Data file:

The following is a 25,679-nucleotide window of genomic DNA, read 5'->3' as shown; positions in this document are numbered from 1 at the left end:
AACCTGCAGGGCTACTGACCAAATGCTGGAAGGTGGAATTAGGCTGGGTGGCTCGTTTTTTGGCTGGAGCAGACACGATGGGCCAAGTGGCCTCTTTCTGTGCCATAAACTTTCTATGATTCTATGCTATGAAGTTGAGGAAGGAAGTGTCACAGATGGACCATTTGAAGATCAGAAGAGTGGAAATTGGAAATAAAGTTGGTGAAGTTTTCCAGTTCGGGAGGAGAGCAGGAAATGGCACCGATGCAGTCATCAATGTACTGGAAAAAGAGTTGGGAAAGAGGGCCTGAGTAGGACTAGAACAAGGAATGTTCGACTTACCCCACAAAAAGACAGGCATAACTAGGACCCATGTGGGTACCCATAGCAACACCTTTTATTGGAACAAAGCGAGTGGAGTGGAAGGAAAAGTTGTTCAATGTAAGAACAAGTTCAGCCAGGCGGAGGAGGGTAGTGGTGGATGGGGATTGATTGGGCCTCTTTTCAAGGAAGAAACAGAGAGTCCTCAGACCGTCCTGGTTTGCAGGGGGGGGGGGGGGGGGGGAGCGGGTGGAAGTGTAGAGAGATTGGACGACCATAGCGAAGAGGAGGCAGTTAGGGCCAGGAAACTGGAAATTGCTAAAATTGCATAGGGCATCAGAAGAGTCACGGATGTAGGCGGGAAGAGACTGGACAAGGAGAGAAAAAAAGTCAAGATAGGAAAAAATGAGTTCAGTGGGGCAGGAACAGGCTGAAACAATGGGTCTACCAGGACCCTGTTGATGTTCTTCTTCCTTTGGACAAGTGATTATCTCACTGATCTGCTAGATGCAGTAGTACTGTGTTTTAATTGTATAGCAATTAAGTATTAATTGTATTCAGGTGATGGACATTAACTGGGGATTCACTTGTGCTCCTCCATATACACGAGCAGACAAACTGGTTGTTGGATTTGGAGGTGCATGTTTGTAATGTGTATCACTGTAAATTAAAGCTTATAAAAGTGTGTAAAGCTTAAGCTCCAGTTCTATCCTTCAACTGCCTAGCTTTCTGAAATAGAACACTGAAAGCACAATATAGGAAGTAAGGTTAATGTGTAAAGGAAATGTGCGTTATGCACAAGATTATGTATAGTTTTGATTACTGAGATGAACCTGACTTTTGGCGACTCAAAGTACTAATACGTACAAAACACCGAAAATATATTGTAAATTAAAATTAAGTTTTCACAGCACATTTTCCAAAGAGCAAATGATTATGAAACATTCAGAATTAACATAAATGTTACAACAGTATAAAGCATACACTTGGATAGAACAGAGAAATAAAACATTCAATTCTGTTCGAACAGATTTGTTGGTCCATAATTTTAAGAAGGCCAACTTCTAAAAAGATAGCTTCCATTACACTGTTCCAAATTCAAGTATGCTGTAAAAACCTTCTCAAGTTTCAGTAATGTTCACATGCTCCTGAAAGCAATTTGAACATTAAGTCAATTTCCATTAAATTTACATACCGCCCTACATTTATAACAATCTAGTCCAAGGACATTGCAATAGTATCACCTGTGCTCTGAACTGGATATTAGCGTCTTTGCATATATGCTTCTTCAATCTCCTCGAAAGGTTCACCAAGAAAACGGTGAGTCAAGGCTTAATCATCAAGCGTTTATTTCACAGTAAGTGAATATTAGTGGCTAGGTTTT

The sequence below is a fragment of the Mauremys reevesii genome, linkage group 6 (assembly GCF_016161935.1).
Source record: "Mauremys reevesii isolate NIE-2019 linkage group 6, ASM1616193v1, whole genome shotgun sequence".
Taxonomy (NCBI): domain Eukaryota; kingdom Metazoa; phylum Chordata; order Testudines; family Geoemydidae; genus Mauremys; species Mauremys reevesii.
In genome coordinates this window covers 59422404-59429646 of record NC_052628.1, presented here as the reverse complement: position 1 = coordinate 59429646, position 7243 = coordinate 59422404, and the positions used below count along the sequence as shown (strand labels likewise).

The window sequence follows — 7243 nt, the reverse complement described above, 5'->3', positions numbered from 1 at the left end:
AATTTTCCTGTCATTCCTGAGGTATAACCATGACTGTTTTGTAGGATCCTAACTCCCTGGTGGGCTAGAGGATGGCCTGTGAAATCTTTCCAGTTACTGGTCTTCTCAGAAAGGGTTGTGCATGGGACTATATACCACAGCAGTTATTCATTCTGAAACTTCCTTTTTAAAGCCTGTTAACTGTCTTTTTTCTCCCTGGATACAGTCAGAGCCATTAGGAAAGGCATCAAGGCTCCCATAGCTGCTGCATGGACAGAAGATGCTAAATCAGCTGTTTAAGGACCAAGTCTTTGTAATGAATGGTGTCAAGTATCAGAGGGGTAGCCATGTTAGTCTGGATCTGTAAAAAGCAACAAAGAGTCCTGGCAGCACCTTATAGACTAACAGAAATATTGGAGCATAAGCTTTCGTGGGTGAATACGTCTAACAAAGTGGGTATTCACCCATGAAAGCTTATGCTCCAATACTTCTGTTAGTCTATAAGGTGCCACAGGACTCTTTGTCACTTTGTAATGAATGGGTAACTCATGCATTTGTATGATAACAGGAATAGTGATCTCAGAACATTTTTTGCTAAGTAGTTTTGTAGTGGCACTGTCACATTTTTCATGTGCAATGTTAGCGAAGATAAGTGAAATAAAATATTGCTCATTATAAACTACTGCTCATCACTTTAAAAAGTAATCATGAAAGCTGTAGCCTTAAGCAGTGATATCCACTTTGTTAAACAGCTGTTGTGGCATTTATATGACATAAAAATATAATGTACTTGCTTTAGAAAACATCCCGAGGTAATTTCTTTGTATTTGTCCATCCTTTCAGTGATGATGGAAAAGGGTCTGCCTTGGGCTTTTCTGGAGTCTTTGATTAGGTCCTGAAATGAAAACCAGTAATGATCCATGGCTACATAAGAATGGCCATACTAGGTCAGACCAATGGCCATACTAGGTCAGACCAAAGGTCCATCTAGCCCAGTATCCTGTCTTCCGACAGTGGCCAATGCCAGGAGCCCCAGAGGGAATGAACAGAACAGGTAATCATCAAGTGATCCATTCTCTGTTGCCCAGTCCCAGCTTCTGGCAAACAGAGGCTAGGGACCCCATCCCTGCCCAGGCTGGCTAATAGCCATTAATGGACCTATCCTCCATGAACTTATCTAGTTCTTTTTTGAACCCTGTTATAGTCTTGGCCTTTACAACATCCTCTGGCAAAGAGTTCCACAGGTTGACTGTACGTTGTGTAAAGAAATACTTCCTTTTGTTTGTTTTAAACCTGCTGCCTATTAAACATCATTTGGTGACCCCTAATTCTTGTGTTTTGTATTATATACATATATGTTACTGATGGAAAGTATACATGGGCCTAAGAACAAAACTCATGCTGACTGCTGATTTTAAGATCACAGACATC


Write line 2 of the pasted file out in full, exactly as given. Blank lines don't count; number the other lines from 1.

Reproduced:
AACCTGCAGGGCTACTGACCAAATGCTGGAAGGTGGAATTAGGCTGGGTGGCTCGTTTTTTGGCTGGAGCAGACACGATGGGCCAAGTGGCCTCTTTCTGTGCCATAAACTTTCTATGATTCTATGCTATGAAGTTGAGGAAGGAAGTGTCACAGATGGACCATTTGAAGATCAGAAGAGTGGAAATTGGAAATAAAGTTGGTGAAGTTTTCCAGTTCGGGAGGAGAGCAGGAAATGGCACCGATGCAGTCATCAATGTACTGGAAAAAGAGTTGGGAAAGAGGGCCTGAGTAGGACTAGAACAAGGAATGTTCGACTTACCCCACAAAAAGACAGGCATAACTAGGACCCATGTGGGTACCCATAGCAACACCTTTTATTGGAACAAAGCGAGTGGAGTGGAAGGAAAAGTTGTTCAATGTAAGAACAAGTTCAGCCAGGCGGAGGAGGGTAGTGGTGGATGGGGATTGATTGGGCCTCTTTTCAAGGAAGAAACAGAGAGTCCTCAGACCGTCCTGGTTTGCAGGGGGGGGGGGGGGGGGGGAGCGGGTGGAAGTGTAGAGAGATTGGACGACCATAGCGAAGAGGAGGCAGTTAGGGCCAGGAAACTGGAAATTGCTAAAATTGCATAGGGCATCAGAAGAGTCACGGATGTAGGCGGGAAGAGACTGGACAAGGAGAGAAAAAAAGTCAAGATAGGAAAAAATGAGTTCAGTGGGGCAGGAACAGGCTGAAACAATGGGTCTACCAGGACCCTGTTGATGTTCTTCTTCCTTTGGACAAGTGATTATCTCACTGATCTGCTAGATGCAGTAGTACTGTGTTTTAATTGTATAGCAATTAAGTATTAATTGTATTCAGGTGATGGACATTAACTGGGGATTCACTTGTGCTCCTCCATATACACGAGCAGACAAACTGGTTGTTGGATTTGGAGGTGCATGTTTGTAATGTGTATCACTGTAAATTAAAGCTTATAAAAGTGTGTAAAGCTTAAGCTCCAGTTCTATCCTTCAACTGCCTAGCTTTCTGAAATAGAACACTGAAAGCACAATATAGGAAGTAAGGTTAATGTGTAAAGGAAATGTGCGTTATGCACAAGATTATGTATAGTTTTGATTACTGAGATGAACCTGACTTTTGGCGACTCAAAGTACTAATACGTACAAAACACCGAAAATATATTGTAAATTAAAATTAAGTTTTCACAGCACATTTTCCAAAGAGCAAATGATTATGAAACATTCAGAATTAACATAAATGTTACAACAGTATAAAGCATACACTTGGATAGAACAGAGAAATAAAACATTCAATTCTGTTCGAACAGATTTGTTGGTCCATAATTTTAAGAAGGCCAACTTCTAAAAAGATAGCTTCCATTACACTGTTCCAAATTCAAGTATGCTGTAAAAACCTTCTCAAGTTTCAGTAATGTTCACATGCTCCTGAAAGCAATTTGAACATTAAGTCAATTTCCATTAAATTTACATACCGCCCTACATTTATAACAATCTAGTCCAAGGACATTGCAATAGTATCACCTGTGCTCTGAACTGGATATTAGCGTCTTTGCATATATGCTTCTTCAATCTCCTCGAAAGGTTCACCAAGAAAACGGTGAGTCAAGGCTTAATCATCAAGCGTTTATTTCACAGTAAGTGAATATTAGTGGCTAGGTTTT